Non-surgical treatment of a bulging or herniated disc in the lumbar spine

A patient will be sitting in one of our examination rooms. They have low back pain and a diagnosis of a herniated disc or discs be it L1 through L5 and or the lumbosacral joint at L5/S1. The patient will then tell us that they did all the traditional conservative care treatments for their herniated disc. They went to physical therapy which did not help (please see our article: Why physical therapy and yoga did not help your low back pain), they alternated ice and heat and got little comfort. They went to the chiropractor and had short-term relief. On very bad days the patient says they take NSAIDs which are becoming less and less effective and worse, the pills need to be taken in greater frequency, please see our article When NSAIDs make the pain worse.

The visits with their back pain specialists are now moving in the direction of cortisone, epidurals and finally and ultimately, some type of surgery to relieve their pain and symptoms. The patient tells us that their doctor wants to try the injections first before the surgery to see if the surgery can be put off for a while, or, at least help the patient until a surgery can be scheduled.

MRI suggests surgery. Do you really need it?

The patient in our examination room will then start talking about the highs and lows of getting surgery. The high is that the surgery will finally fix their years of back pain. The lows are the surgery will fail and of course, there is the fear and concern and recovery time worries that are the natural drawbacks to surgery. Many people do very well with surgery for their problem of herniated discs. These are the people that we do not see in our office. We see the people for whom it has been suggested that surgery may or may not help, that recovery times are not realistic for the resumption of their work or job, or, worse, the patient had the surgery and they got worse.

In our many years of treating patients with lumbar or low back pain, we came across patients who had continued back pain after spinal surgery. The reason? A coincidental finding on MRI of a herniated disc. Coincidental means, “oh, by the way, you have a herniated disc, we are not sure that is the problem, but to make sure, let’s go to disc surgery.” The outcomes of this medical strategy did not go as well as hoped for in many patients we have seen.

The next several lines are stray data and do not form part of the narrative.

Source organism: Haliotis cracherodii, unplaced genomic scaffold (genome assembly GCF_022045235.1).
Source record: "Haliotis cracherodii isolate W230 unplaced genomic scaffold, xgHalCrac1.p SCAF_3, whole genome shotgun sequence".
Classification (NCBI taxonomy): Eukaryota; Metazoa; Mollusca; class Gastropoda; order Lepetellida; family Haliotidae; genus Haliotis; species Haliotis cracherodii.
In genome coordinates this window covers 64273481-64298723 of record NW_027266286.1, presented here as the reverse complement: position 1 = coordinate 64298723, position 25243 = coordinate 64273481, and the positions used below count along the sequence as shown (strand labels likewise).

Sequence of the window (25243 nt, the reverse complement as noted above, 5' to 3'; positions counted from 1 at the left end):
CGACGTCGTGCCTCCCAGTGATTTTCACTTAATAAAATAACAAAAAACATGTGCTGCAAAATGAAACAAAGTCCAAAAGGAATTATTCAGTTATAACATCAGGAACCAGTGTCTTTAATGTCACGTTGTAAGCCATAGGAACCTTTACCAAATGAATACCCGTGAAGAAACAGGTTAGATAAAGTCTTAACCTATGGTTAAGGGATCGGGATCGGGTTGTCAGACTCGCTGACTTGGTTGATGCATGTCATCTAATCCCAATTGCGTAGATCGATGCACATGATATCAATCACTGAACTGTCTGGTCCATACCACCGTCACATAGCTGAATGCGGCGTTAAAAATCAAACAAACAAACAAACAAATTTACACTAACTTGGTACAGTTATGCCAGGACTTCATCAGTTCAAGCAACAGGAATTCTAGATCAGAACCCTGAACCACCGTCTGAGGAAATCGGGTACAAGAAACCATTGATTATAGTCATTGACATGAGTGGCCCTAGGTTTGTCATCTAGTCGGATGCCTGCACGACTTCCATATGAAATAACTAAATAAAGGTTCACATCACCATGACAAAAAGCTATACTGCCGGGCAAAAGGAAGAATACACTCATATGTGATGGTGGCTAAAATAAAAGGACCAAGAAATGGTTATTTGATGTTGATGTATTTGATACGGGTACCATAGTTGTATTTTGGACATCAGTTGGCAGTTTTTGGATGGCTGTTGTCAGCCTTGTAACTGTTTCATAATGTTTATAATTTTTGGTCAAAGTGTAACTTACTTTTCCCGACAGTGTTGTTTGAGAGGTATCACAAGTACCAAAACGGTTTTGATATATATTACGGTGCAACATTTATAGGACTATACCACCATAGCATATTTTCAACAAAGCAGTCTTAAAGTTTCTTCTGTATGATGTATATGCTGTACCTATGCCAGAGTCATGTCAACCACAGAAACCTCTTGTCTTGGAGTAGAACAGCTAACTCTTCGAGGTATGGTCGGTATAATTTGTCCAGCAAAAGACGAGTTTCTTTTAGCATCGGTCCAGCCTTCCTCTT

A person with a degenerated, bulging, prolapsed, or herniated disc must realize that this may be a coincidental finding and unrelated to the actual pain he or she is experiencing. In other words, you can walk around with a herniated disc that is not causing you pain.

Before you continue with this article, if you have questions about herniated discs and back pain,  you can get help and information from our Caring Medical staff.

Do you really need that surgery? If you have been using epidural steroid injections and painkillers to manage your back pain. More likely yes, you will need that surgery.

A July 2020 study published in the Global spine journal (x) from researchers at the Cleveland Clinic and the University of Texas Southwestern Medical Center compared conservative treatments in patients with lumbar intervertebral disc herniations who were successfully managed nonoperatively versus patients who failed conservative therapies and elected to undergo surgery (microdiscectomy).

  • The study examined the clinical records of more than one-quarter million (277,941 patients) with lumbar intervertebral disc herniations. Of these, 269 713 (97.0%) were successfully managed with nonoperative treatments, while 8228 (3.0%) failed maximal nonoperative therapy and underwent a lumbar microdiscectomy.
  • Maximal nonoperative therapy failures occurred more frequently in males (3.7%), and patients with a history of lumbar epidural steroid injections (4.5%) or preoperative opioid use (3.6%).

In other words, men, getting epidural steroid injections or using painkillers will eventually need surgery. These two pain treatments do not stop progression to surgery.

But nothing has helped you, you NEED the surgery. Maybe you don’t

What we want to suggest here is that it can be difficult for people to understand that the MRI of a herniated disc can show something “bad,” but that is really not what is causing the problem for them. Getting on a waiting list for surgery may not be the answer.

In a recent study, doctors at the University of Salzburg presented these findings on the surgical and conservative care of herniated discs.(1)

According to these doctors, when should a patient have disc surgery?

  • When the conservative treatments did not improve clinical symptoms.
  • When progressive or persisting neurological deficits, as well as for persisting pain which alters the quality of the patient`s life.